Melissa Adkins remembered the name decried as her classmates called her in the elementary schools she attended in Macon.
"People called me" glasses upside down "because my glasses looked literally upside down," said Adkins.
The insult stung. She was humiliated
"When you talk about social isolation, I was really that kid," she said.
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Now, decades later, she laughed instead of crying.
"They looked sort of like glasses backwards," said Adkins, adding that, in retrospect, she felt it differentiated her from her peers. "This is the moment when you retrieve the current. That's what I call growth. I did not have the tools we are trying to give you now.
Adkins works as Community Relations Coordinator for the Peach State Health Plan. She shared her story with dozens of college students during a recent afternoon at St. Peter Claver Catholic School. The occasion was National Day "Nobody eats alone", an initiative created by Beyond Differences, a non-profit organization.
The Peach State Health Plan partners with the non-profit association every year to promote social inclusion in Georgia's schools.
"We want them to understand (intimidation) is social. It's physical. It's emotional, "said Adkins. "So we try to talk to them. Just a conversation. We do not want it to be so heavy that they do not understand what we are telling them. "
Beyond the differences was created in honor of Lili Rachel Smith, suffering from Apert syndrome, a genetic disorder characterized by the melting of skull bones too early, which affects the shape of the head and face. Smith suffered social isolation because of his appearance. According to the Beyond Differences website, she died unexpectedly at 15 years of medical complications.
Bullying is a problem encountered in public and private schools, although private schools are not required to report data on bullying to the state.
Every school day, 2% of Georgia's middle and high school students are bullied or threatened. About 4% of third, fourth and fifth year students reported having classmates. chosen on them every day, according to the 2016-17 state report Student Health Survey 2.0.
In Bibb County, there were at least 232 bullying-related disciplinary incidents last year, according to information collected by the Georgia Ministry of Education.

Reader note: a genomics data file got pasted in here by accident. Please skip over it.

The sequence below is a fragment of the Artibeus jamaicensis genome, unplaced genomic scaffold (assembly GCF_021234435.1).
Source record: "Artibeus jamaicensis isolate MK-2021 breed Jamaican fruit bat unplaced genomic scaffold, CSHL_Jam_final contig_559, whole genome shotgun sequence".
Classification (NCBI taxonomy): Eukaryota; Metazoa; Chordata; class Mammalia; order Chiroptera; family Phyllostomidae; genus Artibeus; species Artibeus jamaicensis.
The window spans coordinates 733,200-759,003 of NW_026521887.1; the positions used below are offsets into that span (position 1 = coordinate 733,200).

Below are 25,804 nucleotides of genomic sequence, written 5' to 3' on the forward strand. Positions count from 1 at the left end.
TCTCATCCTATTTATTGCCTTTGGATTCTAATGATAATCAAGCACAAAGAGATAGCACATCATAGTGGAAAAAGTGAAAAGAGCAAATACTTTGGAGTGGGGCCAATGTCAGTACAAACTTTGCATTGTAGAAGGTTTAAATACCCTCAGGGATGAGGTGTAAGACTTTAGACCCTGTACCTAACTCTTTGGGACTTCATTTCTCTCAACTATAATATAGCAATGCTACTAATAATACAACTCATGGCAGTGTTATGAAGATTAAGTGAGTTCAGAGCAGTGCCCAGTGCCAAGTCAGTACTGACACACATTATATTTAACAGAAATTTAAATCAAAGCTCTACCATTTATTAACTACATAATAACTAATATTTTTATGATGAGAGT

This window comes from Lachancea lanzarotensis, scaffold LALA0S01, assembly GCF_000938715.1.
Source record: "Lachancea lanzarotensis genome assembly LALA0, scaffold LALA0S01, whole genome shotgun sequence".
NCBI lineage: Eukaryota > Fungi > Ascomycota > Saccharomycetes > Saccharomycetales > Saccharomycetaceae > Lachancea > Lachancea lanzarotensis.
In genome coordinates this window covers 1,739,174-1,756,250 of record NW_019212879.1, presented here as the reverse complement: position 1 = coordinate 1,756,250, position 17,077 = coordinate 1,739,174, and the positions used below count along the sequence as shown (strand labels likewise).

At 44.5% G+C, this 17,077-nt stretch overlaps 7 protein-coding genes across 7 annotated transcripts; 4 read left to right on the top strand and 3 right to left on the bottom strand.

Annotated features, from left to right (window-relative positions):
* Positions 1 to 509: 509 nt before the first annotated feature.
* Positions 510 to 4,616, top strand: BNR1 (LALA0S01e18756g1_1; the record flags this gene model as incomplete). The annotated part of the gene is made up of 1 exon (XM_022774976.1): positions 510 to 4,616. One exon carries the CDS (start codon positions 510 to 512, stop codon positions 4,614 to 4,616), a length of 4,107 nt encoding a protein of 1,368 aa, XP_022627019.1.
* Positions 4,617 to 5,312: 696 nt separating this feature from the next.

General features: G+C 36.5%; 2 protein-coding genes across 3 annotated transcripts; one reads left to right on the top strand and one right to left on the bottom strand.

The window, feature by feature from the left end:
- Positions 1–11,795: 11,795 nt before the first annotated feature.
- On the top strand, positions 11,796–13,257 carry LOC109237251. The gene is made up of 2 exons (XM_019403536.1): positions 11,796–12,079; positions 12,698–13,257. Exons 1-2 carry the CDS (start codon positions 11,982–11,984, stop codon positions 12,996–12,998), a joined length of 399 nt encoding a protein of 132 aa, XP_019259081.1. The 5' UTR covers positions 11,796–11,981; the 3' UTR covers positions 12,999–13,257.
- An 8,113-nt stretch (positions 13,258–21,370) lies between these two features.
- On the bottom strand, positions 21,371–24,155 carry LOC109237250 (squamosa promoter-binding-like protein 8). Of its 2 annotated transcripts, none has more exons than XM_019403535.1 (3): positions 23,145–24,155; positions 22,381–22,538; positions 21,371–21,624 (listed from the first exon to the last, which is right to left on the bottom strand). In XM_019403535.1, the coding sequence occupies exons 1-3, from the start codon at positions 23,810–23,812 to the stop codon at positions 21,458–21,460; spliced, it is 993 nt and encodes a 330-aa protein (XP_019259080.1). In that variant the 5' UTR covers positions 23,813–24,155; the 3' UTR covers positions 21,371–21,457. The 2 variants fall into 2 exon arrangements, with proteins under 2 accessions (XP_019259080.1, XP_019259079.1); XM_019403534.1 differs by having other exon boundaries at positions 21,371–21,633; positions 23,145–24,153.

Weaver, Howard and Rutland colleges each reported more than 20 incidents, the largest number of all other Bibb institutions. The punishment imposed on the respondent may range from suspension at school to suspension from school, detention, parent conferences, loss of privilege or assignment to a district alternative school. .
Bibb schools are working to combat bullying with a number of efforts, including the creation of a bullying hotline at 478-779-3711 and an online platform called Let's talk!
Some Bibb schools also have "intimidation boxes" for confidential notes. Howard Middle students can scan a "QR code" – a smartphone-readable barcode – with their mobile phone to ask to speak to a counselor.
The school system also hosts an annual anti-bullying symposium in October "to give parents and the community the opportunity to hear what we are doing and solicit their ideas / recommendations," said Beverly Stewart. Director of Student Support Services for the District.
Another way for Bibb schools to address bullying is to adopt a positive behavioral intervention and behavioral support approach that focuses on positive incentives. PBIS "teaches students the appropriate behavior," Stephanie Hartley, spokeswoman for Bibb Schools, said in an email to the Telegraph.
An initiative called "The chef in me, "Fights Harassment and Promotes Character Formation." It was implemented in 21 Bibb schools and is based on Stephen Covey's Personal Improvement Book, published in 1989 and entitled "The Habits of an Extremely effective".
Information from Telegraph's archive was used in this report.